Amid a well-documented crash in dwell times – the period in between a threat actor accessing a victim network and executing their cyber attack – analysts at Sophos have clocked a growing number of attacks in which ransomware gangs disable or wipe out telemetry logs in an attempt to hide their tracks and obstruct the vital work of security teams.
Based on episodes that involved the Sophos incident response (IR) team from 1 January 2022 to 30 June 2023, the firm today revealed that telemetry logs were missing in more than 42% of cases, and in 82% of those cases, the attackers had either disabled or wiped logs.
This clearly obscures the visibility that defenders have into their organisations’ networks and systems, putting them even more on the back foot given the increasingly limited time they have to detect and respond to an intrusion – dwell times are thought to be down 44% year on year (YoY).
“Time is critical when responding to an active threat; the time between spotting the initial access event and full threat mitigation should be as short as possible. The farther along in the attack chain an attacker makes it, the bigger the headache for responders,” said Sophos’ field chief technology officer (CTO), John Shier.
“Missing telemetry only adds time to remediations that most organisations can’t afford. This is why complete and accurate logging is essential, but we’re seeing that, all too frequently, organisations don’t have the data they need.”
Overall, the research – which forms part of an ongoing series of Sophos’ Active Adversary reports – found that regardless of the time from intrusion to execution seen, ransomware gangs exhibited remarkably little variance in their tactics, techniques and procedures (TTPs), which are generally well-practiced and successful, suggesting that defenders don’t need to evolve their defensive strategies radically.
However, said Sophos, ransomware gangs clearly understand quite well that detection capabilities have also improved, meaning they need to do more to escape detection – tampering with the victim’s telemetry being a relatively easy win for them.
Defenders, therefore, should be aware that in fast-moving attacks in particular (with dwell times of five days or less), a lack of telemetry can critically hinder their response.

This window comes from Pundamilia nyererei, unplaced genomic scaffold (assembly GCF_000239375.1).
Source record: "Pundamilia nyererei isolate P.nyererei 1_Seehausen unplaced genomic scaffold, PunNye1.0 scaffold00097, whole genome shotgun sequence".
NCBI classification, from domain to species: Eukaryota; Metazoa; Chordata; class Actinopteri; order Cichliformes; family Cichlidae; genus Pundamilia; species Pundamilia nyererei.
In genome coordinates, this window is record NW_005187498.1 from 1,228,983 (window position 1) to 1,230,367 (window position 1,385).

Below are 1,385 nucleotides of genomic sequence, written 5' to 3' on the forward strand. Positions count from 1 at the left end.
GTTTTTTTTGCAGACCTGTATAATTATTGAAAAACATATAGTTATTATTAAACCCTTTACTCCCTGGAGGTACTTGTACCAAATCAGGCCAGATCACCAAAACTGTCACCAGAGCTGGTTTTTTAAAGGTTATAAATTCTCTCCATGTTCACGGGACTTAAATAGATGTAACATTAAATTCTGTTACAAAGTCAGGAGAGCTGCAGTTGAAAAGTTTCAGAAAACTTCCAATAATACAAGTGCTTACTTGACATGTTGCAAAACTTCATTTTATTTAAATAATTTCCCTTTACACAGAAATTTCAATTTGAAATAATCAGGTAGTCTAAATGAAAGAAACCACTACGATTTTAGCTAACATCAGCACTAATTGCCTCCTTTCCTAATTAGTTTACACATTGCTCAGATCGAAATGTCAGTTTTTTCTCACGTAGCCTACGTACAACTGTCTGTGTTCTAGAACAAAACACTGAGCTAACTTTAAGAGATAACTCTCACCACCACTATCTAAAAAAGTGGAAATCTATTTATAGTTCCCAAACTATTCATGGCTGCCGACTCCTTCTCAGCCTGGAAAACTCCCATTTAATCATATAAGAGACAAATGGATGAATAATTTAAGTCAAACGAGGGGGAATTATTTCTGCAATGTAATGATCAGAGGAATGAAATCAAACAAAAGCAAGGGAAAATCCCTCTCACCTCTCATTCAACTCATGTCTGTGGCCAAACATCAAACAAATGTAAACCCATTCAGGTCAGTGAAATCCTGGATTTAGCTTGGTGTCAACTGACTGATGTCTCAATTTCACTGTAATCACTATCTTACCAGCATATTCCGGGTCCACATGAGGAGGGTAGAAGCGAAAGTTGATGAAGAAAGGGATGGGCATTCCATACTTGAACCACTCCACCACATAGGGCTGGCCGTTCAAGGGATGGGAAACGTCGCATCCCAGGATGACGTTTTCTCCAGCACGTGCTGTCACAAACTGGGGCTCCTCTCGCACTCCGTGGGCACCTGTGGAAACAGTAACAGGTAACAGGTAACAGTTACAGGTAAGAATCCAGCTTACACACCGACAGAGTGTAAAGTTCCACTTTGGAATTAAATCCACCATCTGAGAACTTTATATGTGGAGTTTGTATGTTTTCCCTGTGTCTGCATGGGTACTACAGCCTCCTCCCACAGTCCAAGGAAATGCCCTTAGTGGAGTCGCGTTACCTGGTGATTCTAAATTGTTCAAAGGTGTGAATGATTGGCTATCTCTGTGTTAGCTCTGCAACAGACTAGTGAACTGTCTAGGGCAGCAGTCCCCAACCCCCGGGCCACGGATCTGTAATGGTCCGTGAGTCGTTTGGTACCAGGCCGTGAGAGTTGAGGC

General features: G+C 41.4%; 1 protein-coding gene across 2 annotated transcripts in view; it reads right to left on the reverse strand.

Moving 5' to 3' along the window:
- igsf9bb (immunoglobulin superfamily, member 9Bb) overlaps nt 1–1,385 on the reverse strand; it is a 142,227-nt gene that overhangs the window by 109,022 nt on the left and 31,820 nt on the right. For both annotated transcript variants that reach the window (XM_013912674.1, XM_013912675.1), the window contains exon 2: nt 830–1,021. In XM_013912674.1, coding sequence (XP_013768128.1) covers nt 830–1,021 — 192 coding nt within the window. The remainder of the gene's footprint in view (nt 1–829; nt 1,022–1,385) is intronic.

“Cyber criminals only innovate when they must, and only to the extent that it gets them to their target. Attackers aren’t going to change what’s working, even if they’re moving faster from access to detection. This is good news for organisations because they don’t have to radically change their defensive strategy as attackers speed up their timelines. The same defences that detect fast attacks will apply to all attacks, regardless of speed. This includes complete telemetry, robust protections across everything, and ubiquitous monitoring,” said Shier.
“The key is increasing friction whenever possible – if you make the attackers’ job harder, then you can add valuable time to respond, stretching out each stage of an attack.
“For example, in the case of a ransomware attack, if you have more friction, then you can delay the time until exfiltration; exfiltration often occurs just before detection and is often the costliest part of the attack.
“We saw this happen in two incidents of Cuba ransomware. One company (Company A) had continuous monitoring in place with MDR, so we were able to spot the malicious activity and halt the attack within hours to prevent any data from being stolen.
“Another company (Company B) didn’t have this friction; they didn’t spot the attack until a few weeks after initial access and after Cuba had already successfully exfiltrated 75 gigabytes of sensitive data. They then called in our IR team, and a month later, they were still trying to get back to business as usual.”
Missing telemetry not always down to cyber criminals
All this said, Sophos also found that when defenders lack telemetry to respond to an incident, it isn’t always down to actions taken by an attacker – a quarter of the organisations it investigated simply never had appropriate logging available to begin with.
This came down to a variety of reasons, including insufficient retention, disk reimaging, or lack of proper configuration.
Shier warned that in these cases, not only did this mean there was no data available for defenders to examine, but they then had to waste valuable time working out why there was no data available in the first place.
Shier added that since Microsoft has now started to make logging freely available to basic licences, the majority of organisations really had no reason or excuse not to use it to its fullest when rolled out to the enterprise, although he acknowledged this may not be something that security teams would be in a position to make a decision on. It is therefore important that defenders advocate for themselves if the case is not being made by security leaders.
Finally, he added, like all types of data, logs should be securely backed up so that they are reachable should forensic analysis be needed. He noted: “The classic confidentiality-integrity-availability trinity is not usually top-of-mind for the practitioner crowd, but it’s worth invoking here to speak the leadership language that’ll get the necessary processes in place.”